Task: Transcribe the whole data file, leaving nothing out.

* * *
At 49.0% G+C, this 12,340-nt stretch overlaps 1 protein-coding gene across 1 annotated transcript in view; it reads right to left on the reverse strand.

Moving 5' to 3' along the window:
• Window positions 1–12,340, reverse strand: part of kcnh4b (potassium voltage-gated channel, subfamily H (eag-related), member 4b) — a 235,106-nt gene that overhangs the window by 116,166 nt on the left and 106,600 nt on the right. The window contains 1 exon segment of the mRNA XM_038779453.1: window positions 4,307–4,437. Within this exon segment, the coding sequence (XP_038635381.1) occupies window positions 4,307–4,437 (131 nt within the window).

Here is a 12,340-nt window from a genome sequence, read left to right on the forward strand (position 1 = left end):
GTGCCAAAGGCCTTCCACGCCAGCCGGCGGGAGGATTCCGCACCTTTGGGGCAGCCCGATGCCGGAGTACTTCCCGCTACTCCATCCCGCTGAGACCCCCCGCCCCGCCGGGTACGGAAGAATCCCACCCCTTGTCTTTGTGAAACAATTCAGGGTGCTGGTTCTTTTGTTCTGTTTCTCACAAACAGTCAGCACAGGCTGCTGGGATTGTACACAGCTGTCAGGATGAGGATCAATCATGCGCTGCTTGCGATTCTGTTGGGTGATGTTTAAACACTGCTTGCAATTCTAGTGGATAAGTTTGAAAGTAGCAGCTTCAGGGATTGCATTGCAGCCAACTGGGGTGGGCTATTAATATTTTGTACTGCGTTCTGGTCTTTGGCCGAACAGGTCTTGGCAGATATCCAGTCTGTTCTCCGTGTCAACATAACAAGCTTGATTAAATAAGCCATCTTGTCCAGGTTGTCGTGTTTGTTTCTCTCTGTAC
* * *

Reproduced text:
At 49.0% G+C, this 12,340-nt stretch overlaps 1 protein-coding gene across 1 annotated transcript in view; it reads right to left on the reverse strand.

Moving 5' to 3' along the window:
• Window positions 1–12,340, reverse strand: part of kcnh4b (potassium voltage-gated channel, subfamily H (eag-related), member 4b) — a 235,106-nt gene that overhangs the window by 116,166 nt on the left and 106,600 nt on the right. The window contains 1 exon segment of the mRNA XM_038779453.1: window positions 4,307–4,437. Within this exon segment, the coding sequence (XP_038635381.1) occupies window positions 4,307–4,437 (131 nt within the window).

Here is a 12,340-nt window from a genome sequence, read left to right on the forward strand (position 1 = left end):
GTGCCAAAGGCCTTCCACGCCAGCCGGCGGGAGGATTCCGCACCTTTGGGGCAGCCCGATGCCGGAGTACTTCCCGCTACTCCATCCCGCTGAGACCCCCCGCCCCGCCGGGTACGGAAGAATCCCACCCCTTGTCTTTGTGAAACAATTCAGGGTGCTGGTTCTTTTGTTCTGTTTCTCACAAACAGTCAGCACAGGCTGCTGGGATTGTACACAGCTGTCAGGATGAGGATCAATCATGCGCTGCTTGCGATTCTGTTGGGTGATGTTTAAACACTGCTTGCAATTCTAGTGGATAAGTTTGAAAGTAGCAGCTTCAGGGATTGCATTGCAGCCAACTGGGGTGGGCTATTAATATTTTGTACTGCGTTCTGGTCTTTGGCCGAACAGGTCTTGGCAGATATCCAGTCTGTTCTCCGTGTCAACATAACAAGCTTGATTAAATAAGCCATCTTGTCCAGGTTGTCGTGTTTGTTTCTCTCTGTAC